You brainstorm for the worst crisis scenarios you can imagine. You discuss situations that your company may encounter and then you plan a crisis communication strategy that is impeccable. When that worst-case scenario comes true, you implement your plan flawlessly. Yet, even the best crisis communication may not save a brand’s reputation, especially when it is a repeat offender.
In this week’s Friday Five – PRSA’s take on the week’s biggest news stories – we’ll take a look at Petco’s crisis communication response and discuss four other PR lessons we learned this week.
Here’s what we learned this week:
1. Instagram is Launching an Ad Platform with Shopping Links
If your company or clients have been avoiding Instagram, now may be the time to reconsider. This week, Instagram is launching ads with action buttons such as “shop now” or “sign up now” along with targeting tools and new ad styles. There is also a new API that lets communication professionals automate their ads, as well as track and measure their campaigns.
With more than 300 million users, Instagram may be the perfect platform to capture your target audience through images. Image-rich content can be a boon for brands; especially those who rely on pictures to capture audience attention, such as travel and tourism and sometimes technology. However, as debated in the past, Instagram users may not be thrilled with the prospect of seeing more ads in their feeds, especially those prompting them to shell out money. As more brands give Instagram ads a test drive, we will be sure to see the results of using this new platform and (maybe more importantly) what it means for Instagram’s engagement numbers.
2. Sometimes Even a Flawless PR Response to a Crisis Isn’t Enough
This week, a Virginia Petco was under fire for causing the death of a dog due to the negligence of one of their employees. After dropping her two-year-old pup off for a routine grooming, Allison Marks was heartbroken to learn that Colby had suffered from heat exhaustion in a drying unit at the store because the employee attending to him left to attend a graduation.
Many people consider their pets a part of their family, so it’s understandably heartbreaking when a pet dies, especially in a preventable accident. As a company that specializes in pet care, Petco’s response to the incident was both caring and sympathetic to the owner. Although Petco implemented textbook crisis response methodology in this incident and took full responsibility, it will take much more than an apology and a promise of an investigation to halt this crisis for the company.
3. Combating a Diversity Problem Takes Time (Even for Google)
Last year Google admitted that the company struggled with a lack of gender and racial diversity among its employees. A year later, Google has made progress, but not as much as you’d think. For example, the percentage of women working at Google increased one percentage point to 18 percent, but the percentage of African Americans and Hispanics held steady at one percent and two percent respectively.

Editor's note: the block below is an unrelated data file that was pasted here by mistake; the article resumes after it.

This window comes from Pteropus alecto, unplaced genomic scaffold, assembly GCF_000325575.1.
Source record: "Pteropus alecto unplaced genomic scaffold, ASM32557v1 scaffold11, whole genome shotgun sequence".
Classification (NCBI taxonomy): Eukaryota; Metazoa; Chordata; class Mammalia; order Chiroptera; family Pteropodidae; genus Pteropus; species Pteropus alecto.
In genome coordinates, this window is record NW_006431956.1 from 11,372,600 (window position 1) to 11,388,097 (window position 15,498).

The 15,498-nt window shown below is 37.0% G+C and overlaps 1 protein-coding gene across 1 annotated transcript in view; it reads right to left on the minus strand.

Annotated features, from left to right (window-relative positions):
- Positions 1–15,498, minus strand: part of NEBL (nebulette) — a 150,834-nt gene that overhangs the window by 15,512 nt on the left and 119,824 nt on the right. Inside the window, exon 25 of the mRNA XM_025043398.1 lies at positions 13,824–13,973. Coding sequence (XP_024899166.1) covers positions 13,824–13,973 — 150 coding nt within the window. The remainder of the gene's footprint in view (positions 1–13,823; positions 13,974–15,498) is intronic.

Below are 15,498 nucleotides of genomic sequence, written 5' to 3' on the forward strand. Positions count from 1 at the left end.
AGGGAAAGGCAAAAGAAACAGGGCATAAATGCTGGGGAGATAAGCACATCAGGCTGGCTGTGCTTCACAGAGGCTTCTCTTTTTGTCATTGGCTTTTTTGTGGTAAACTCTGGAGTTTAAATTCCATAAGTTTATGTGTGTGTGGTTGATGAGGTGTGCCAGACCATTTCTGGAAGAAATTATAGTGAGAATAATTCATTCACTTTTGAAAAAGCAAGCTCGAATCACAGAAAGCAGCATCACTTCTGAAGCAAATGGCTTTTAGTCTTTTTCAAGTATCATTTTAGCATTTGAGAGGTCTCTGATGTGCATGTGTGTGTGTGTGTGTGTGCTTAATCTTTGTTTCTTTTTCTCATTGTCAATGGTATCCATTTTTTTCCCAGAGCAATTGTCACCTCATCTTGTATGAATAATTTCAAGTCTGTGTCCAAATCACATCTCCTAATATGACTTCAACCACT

While Nancy Lee, vice president of people operations, told USA TODAY that the company is seeing “a lot of positive trends” there is still a long way to go before Google’s workforce represents the diversity of the public. In order to do so, the company must invest in the education of women, African Americans and Hispanics at a young age. If they stay committed to this goal, they may eventually reach it, but only after many years and many dollars spent. For a project that may simply provide a PR boost, this may be a hard sell to management. As for the immediate future, Google should reconsider their tactics now that they see miniscule results after one whole year of work.
4. TLC Finds Itself in Hot Water as Reality Stars Behave Badly
Jim Bob and Michelle Duggar broke their silence about their son Josh Duggar’s molestation of five young girls when he was still a teenager, but not as you might expect. The Duggars appeared on Fox News’ “The Kelly File” to say that the victims “didn’t know or understand” what happened because it happened while they were asleep. The Duggar parents also aimed to downplay the situation by saying “this was not rape or anything like that.” I don’t know if it’s possible to generate a talking point that is any worse.
Regardless of how you feel about the Duggars and this revelation, from a PR perspective TLC’s response will have to be clear, concise and direct. While the station has already pulled the “19 Kids and Counting” program from its lineup, they apparently have been discussing a spin off featuring a few of the Duggar daughters. It could be predicted that such a move might create a backlash that could result in additional negativity towards the network. At this point TLC has also yet to make an official comment on the situation, which is an inexplicable way to handle a crisis.
5. GLAAD Helps the Media Discuss Caitlyn Jenner
As Caitlyn Jenner’s debut evolved into a media frenzy, one group took the opportunity to share dos and don’ts with journalists to assist with their reporting on the topic. According to PR Week, GLAAD sent tips to journalists for how to properly cover Jenner’s Vanity Fair cover.
When there’s a story as big as Jenner’s, we often see inappropriate “brand-jacking” at certain times. Yet, GLAAD took this opportunity to educate journalists, and in turn, educate Americans, a vastly more effective strategy than others have tried in the past. Jenner’s visibility has allowed the group to inform the country through the media, which is especially important in this case since only eight percent of Americans personally know someone who is transgender. We hope that other PR and communication pros are taking notes.
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